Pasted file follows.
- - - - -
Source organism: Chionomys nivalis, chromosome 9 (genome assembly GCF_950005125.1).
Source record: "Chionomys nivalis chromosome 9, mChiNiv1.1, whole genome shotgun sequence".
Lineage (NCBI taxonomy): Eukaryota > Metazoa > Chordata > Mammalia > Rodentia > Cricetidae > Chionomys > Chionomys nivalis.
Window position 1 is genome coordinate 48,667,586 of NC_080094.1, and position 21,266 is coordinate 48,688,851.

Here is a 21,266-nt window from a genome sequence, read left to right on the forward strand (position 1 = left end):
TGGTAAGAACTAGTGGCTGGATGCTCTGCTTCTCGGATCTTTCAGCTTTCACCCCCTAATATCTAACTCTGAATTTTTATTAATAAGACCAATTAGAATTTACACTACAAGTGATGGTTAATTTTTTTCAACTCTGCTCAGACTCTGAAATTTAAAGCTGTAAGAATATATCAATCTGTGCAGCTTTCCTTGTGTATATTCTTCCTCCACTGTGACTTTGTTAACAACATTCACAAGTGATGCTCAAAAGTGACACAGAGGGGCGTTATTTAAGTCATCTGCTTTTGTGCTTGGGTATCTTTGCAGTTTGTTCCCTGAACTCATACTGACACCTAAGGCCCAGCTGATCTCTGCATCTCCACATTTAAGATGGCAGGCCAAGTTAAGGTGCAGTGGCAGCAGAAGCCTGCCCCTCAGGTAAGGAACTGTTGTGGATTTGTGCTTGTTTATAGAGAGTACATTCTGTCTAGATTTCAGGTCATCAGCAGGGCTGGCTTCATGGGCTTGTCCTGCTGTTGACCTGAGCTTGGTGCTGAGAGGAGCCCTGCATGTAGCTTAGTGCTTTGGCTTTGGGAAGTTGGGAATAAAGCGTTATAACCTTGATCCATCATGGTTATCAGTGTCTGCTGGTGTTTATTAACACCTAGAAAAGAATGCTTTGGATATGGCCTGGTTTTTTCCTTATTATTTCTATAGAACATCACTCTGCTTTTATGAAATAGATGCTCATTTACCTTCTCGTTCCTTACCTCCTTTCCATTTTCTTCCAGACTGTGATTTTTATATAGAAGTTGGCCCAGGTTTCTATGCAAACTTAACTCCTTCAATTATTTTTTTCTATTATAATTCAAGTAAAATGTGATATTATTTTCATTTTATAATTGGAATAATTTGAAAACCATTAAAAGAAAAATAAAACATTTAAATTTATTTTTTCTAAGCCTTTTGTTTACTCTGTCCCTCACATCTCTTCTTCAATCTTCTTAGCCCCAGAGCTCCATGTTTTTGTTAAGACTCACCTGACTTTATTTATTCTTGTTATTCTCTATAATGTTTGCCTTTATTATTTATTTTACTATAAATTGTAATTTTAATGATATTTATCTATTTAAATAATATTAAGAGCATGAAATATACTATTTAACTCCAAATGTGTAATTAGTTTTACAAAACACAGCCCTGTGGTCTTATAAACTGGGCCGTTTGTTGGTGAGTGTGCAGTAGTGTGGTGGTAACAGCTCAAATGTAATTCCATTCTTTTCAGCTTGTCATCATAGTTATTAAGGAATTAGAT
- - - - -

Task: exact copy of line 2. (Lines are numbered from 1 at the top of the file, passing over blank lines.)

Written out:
Source record: "Chionomys nivalis chromosome 9, mChiNiv1.1, whole genome shotgun sequence".